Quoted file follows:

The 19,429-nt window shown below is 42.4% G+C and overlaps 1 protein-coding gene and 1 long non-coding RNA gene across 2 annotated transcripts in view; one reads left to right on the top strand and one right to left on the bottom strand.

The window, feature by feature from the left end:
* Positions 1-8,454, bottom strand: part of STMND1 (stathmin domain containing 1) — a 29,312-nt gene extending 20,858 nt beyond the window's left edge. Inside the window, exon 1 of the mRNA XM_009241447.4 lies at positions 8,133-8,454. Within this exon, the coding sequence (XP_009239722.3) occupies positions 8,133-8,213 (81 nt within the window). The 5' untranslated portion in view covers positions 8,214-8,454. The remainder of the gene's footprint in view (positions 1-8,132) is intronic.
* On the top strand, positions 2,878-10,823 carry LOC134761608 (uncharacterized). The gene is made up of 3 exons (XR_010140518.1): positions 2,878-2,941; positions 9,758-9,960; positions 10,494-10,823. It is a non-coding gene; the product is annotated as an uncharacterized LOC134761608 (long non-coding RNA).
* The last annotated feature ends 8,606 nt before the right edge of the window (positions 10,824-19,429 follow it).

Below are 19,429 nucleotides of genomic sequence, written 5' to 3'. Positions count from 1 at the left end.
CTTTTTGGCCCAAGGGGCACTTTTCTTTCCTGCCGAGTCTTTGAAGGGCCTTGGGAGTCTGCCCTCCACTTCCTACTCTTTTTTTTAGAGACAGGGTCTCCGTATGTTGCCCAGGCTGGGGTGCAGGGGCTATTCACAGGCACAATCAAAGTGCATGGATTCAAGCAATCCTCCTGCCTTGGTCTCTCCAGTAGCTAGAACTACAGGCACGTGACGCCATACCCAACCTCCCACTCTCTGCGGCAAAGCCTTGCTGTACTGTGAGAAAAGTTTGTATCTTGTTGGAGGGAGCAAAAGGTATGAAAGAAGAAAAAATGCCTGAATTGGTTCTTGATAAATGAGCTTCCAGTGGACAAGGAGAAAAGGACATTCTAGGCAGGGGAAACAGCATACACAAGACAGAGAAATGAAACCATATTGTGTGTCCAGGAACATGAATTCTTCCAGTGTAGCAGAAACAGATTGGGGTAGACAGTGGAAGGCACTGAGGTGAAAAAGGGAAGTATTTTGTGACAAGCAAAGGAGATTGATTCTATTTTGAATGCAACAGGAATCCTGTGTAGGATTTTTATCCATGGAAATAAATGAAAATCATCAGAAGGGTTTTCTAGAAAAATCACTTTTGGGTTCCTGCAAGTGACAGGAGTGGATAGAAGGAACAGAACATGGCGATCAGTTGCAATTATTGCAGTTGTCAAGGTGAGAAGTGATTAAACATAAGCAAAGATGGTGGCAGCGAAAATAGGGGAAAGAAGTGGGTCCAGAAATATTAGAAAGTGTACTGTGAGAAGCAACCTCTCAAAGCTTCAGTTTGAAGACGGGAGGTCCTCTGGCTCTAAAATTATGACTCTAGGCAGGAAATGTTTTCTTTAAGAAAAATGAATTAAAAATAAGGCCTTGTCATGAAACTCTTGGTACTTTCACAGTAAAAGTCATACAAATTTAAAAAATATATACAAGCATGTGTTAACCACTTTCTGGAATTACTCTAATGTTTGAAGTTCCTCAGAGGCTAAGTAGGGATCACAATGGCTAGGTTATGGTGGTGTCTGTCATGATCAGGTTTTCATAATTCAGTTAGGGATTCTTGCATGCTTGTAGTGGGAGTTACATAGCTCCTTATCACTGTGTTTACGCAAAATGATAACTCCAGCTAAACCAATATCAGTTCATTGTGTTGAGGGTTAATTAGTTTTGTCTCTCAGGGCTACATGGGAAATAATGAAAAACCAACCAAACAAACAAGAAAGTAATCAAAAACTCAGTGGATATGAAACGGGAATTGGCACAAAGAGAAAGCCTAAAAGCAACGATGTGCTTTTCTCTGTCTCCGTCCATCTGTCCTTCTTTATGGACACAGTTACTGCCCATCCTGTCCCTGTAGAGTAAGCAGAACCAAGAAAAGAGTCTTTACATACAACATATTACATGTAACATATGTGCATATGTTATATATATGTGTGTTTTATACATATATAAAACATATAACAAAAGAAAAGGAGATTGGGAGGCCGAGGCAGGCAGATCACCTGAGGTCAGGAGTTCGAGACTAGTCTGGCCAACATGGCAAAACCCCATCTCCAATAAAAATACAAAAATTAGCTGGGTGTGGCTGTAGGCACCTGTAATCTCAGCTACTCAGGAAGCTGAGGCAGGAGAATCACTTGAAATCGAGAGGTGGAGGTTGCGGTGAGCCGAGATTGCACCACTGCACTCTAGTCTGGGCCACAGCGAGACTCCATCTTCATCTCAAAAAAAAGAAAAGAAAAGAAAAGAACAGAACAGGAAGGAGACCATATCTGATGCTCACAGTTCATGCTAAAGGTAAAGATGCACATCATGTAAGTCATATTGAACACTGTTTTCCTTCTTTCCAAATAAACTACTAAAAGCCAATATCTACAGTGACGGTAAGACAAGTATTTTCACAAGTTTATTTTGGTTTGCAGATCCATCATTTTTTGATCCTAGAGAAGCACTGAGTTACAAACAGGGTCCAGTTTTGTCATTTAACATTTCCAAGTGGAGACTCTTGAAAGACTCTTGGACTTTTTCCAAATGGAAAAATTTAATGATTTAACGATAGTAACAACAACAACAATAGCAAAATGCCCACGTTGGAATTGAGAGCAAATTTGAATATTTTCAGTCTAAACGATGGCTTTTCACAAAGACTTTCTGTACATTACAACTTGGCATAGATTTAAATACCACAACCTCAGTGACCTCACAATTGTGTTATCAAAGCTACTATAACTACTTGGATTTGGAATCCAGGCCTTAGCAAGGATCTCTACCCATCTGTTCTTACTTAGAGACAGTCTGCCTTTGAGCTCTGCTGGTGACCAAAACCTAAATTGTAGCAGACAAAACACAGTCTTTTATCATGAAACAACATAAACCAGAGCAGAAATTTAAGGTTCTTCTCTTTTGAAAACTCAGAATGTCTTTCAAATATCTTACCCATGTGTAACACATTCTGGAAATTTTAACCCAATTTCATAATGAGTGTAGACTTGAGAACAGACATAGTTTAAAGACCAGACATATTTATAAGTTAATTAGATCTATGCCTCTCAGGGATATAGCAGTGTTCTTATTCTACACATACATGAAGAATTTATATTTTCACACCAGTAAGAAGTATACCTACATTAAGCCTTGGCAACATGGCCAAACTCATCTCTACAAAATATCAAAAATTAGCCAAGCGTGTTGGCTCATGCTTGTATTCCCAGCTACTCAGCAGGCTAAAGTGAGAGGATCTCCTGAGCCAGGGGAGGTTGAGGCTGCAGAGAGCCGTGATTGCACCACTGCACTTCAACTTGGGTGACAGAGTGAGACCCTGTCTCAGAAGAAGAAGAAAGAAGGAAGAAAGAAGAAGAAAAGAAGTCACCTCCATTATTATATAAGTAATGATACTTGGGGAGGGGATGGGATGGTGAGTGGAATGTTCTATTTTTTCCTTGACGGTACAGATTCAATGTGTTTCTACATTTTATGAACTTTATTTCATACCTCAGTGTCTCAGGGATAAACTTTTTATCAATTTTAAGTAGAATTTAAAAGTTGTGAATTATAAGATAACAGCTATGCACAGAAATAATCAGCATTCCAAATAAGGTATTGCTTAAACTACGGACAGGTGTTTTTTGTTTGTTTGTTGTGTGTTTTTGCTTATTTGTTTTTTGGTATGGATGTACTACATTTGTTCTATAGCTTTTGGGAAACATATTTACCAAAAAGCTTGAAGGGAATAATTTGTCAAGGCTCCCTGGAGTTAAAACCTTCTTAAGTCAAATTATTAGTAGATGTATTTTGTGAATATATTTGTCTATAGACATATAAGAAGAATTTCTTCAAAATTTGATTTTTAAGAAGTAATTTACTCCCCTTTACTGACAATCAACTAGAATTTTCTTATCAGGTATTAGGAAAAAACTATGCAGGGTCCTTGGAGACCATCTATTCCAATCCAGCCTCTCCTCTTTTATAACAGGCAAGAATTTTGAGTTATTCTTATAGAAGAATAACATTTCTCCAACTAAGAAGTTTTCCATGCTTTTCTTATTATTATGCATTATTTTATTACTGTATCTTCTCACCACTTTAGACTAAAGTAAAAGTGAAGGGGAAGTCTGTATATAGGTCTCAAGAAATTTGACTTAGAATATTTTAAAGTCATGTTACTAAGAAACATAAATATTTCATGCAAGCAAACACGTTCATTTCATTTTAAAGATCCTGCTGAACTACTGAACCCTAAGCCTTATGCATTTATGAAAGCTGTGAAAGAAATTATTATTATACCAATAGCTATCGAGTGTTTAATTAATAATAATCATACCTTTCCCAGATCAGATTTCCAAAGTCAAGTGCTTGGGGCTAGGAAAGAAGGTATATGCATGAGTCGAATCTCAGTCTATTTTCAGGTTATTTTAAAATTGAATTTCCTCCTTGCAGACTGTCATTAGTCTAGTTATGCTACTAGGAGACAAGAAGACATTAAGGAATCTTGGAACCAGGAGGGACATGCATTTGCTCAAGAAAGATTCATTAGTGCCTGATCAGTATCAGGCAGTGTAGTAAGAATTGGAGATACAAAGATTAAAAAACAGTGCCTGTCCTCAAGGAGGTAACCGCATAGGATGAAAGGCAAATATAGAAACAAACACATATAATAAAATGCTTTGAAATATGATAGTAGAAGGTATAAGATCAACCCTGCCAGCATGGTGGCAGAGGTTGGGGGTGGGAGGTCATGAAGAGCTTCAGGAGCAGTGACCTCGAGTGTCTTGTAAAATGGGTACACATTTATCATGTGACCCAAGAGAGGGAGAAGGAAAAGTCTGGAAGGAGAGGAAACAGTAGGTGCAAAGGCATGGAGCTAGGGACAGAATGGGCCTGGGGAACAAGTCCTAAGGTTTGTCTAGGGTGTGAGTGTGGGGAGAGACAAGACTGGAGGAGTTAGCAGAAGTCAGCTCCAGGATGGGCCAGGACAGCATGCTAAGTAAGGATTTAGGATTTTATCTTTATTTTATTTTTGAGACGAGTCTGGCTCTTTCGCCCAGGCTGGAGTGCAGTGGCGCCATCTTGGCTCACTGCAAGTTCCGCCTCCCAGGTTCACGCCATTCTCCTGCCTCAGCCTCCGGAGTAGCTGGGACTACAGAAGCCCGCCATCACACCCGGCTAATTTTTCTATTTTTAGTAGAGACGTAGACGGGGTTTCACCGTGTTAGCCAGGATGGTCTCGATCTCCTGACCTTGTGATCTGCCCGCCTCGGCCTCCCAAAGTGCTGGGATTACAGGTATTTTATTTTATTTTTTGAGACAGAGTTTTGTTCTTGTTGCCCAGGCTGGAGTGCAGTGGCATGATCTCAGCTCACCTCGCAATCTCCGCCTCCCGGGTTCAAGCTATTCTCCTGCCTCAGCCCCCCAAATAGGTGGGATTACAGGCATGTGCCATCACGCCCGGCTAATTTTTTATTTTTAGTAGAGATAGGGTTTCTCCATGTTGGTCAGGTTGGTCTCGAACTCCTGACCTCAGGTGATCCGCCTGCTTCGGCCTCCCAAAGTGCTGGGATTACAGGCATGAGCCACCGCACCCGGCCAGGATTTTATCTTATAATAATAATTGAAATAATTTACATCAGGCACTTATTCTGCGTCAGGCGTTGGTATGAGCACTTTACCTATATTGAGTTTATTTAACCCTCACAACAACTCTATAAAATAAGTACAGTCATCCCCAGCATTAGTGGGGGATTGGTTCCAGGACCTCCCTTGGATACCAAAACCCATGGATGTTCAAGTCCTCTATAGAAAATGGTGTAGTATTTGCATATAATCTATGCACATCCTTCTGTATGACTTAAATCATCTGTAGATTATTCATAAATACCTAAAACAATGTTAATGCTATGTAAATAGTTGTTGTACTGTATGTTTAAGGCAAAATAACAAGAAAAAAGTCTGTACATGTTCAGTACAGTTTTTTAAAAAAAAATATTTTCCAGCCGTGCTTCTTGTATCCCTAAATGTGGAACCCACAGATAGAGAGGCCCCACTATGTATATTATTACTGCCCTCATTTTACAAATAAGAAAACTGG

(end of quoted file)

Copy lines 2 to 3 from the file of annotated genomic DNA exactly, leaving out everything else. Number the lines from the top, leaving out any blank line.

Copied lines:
The window, feature by feature from the left end:
* Positions 1-8,454, bottom strand: part of STMND1 (stathmin domain containing 1) — a 29,312-nt gene extending 20,858 nt beyond the window's left edge. Inside the window, exon 1 of the mRNA XM_009241447.4 lies at positions 8,133-8,454. Within this exon, the coding sequence (XP_009239722.3) occupies positions 8,133-8,213 (81 nt within the window). The 5' untranslated portion in view covers positions 8,214-8,454. The remainder of the gene's footprint in view (positions 1-8,132) is intronic.